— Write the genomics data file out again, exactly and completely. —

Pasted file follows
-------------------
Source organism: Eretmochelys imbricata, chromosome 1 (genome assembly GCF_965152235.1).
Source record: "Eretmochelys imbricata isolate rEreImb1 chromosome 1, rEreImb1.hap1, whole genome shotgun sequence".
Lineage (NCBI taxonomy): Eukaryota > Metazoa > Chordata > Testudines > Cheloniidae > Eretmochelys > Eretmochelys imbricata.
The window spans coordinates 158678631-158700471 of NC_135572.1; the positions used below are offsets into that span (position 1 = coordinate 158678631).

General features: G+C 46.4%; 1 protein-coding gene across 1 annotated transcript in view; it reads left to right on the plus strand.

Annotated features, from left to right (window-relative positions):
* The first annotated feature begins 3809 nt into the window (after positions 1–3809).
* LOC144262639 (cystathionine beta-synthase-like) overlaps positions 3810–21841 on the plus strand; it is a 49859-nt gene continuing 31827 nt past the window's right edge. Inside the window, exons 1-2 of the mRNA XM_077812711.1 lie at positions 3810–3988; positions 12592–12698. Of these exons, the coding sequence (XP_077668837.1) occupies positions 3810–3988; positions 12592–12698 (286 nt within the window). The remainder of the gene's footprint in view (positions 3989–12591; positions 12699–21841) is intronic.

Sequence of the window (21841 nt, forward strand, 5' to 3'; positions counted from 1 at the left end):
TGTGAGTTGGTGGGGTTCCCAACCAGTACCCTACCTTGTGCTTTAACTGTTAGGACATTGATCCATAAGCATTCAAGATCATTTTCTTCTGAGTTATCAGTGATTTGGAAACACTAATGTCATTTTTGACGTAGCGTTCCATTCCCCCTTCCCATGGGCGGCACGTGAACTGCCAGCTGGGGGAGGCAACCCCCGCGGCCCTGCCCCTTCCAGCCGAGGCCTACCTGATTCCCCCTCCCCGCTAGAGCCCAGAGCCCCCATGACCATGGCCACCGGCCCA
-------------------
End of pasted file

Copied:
Source organism: Eretmochelys imbricata, chromosome 1 (genome assembly GCF_965152235.1).
Source record: "Eretmochelys imbricata isolate rEreImb1 chromosome 1, rEreImb1.hap1, whole genome shotgun sequence".
Lineage (NCBI taxonomy): Eukaryota > Metazoa > Chordata > Testudines > Cheloniidae > Eretmochelys > Eretmochelys imbricata.
The window spans coordinates 158678631-158700471 of NC_135572.1; the positions used below are offsets into that span (position 1 = coordinate 158678631).

General features: G+C 46.4%; 1 protein-coding gene across 1 annotated transcript in view; it reads left to right on the plus strand.

Annotated features, from left to right (window-relative positions):
* The first annotated feature begins 3809 nt into the window (after positions 1–3809).
* LOC144262639 (cystathionine beta-synthase-like) overlaps positions 3810–21841 on the plus strand; it is a 49859-nt gene continuing 31827 nt past the window's right edge. Inside the window, exons 1-2 of the mRNA XM_077812711.1 lie at positions 3810–3988; positions 12592–12698. Of these exons, the coding sequence (XP_077668837.1) occupies positions 3810–3988; positions 12592–12698 (286 nt within the window). The remainder of the gene's footprint in view (positions 3989–12591; positions 12699–21841) is intronic.

Sequence of the window (21841 nt, forward strand, 5' to 3'; positions counted from 1 at the left end):
TGTGAGTTGGTGGGGTTCCCAACCAGTACCCTACCTTGTGCTTTAACTGTTAGGACATTGATCCATAAGCATTCAAGATCATTTTCTTCTGAGTTATCAGTGATTTGGAAACACTAATGTCATTTTTGACGTAGCGTTCCATTCCCCCTTCCCATGGGCGGCACGTGAACTGCCAGCTGGGGGAGGCAACCCCCGCGGCCCTGCCCCTTCCAGCCGAGGCCTACCTGATTCCCCCTCCCCGCTAGAGCCCAGAGCCCCCATGACCATGGCCACCGGCCCA